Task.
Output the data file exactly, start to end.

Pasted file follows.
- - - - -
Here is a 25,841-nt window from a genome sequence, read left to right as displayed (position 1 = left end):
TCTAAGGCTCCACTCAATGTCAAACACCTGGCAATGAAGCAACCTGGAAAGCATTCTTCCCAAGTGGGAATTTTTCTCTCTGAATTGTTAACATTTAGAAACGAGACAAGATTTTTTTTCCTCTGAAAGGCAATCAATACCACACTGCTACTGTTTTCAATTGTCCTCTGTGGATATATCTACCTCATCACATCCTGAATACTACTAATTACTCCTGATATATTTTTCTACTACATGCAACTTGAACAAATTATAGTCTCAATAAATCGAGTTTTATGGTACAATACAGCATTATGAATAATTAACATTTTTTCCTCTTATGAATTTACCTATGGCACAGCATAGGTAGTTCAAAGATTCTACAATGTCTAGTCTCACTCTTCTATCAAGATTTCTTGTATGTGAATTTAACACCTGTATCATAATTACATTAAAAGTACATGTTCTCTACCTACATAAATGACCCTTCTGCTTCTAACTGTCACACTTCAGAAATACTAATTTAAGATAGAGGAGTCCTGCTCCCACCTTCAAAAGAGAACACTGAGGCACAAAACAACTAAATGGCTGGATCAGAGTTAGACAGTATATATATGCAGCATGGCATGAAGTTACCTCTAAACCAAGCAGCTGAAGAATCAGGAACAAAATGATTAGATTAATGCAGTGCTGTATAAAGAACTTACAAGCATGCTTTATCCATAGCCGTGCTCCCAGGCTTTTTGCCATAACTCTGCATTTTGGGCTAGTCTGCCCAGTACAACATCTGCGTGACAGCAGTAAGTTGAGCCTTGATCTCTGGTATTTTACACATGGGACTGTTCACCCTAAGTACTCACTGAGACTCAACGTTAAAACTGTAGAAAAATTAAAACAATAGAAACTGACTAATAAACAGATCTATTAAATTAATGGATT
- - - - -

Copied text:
Here is a 25,841-nt window from a genome sequence, read left to right as displayed (position 1 = left end):
TCTAAGGCTCCACTCAATGTCAAACACCTGGCAATGAAGCAACCTGGAAAGCATTCTTCCCAAGTGGGAATTTTTCTCTCTGAATTGTTAACATTTAGAAACGAGACAAGATTTTTTTTCCTCTGAAAGGCAATCAATACCACACTGCTACTGTTTTCAATTGTCCTCTGTGGATATATCTACCTCATCACATCCTGAATACTACTAATTACTCCTGATATATTTTTCTACTACATGCAACTTGAACAAATTATAGTCTCAATAAATCGAGTTTTATGGTACAATACAGCATTATGAATAATTAACATTTTTTCCTCTTATGAATTTACCTATGGCACAGCATAGGTAGTTCAAAGATTCTACAATGTCTAGTCTCACTCTTCTATCAAGATTTCTTGTATGTGAATTTAACACCTGTATCATAATTACATTAAAAGTACATGTTCTCTACCTACATAAATGACCCTTCTGCTTCTAACTGTCACACTTCAGAAATACTAATTTAAGATAGAGGAGTCCTGCTCCCACCTTCAAAAGAGAACACTGAGGCACAAAACAACTAAATGGCTGGATCAGAGTTAGACAGTATATATATGCAGCATGGCATGAAGTTACCTCTAAACCAAGCAGCTGAAGAATCAGGAACAAAATGATTAGATTAATGCAGTGCTGTATAAAGAACTTACAAGCATGCTTTATCCATAGCCGTGCTCCCAGGCTTTTTGCCATAACTCTGCATTTTGGGCTAGTCTGCCCAGTACAACATCTGCGTGACAGCAGTAAGTTGAGCCTTGATCTCTGGTATTTTACACATGGGACTGTTCACCCTAAGTACTCACTGAGACTCAACGTTAAAACTGTAGAAAAATTAAAACAATAGAAACTGACTAATAAACAGATCTATTAAATTAATGGATT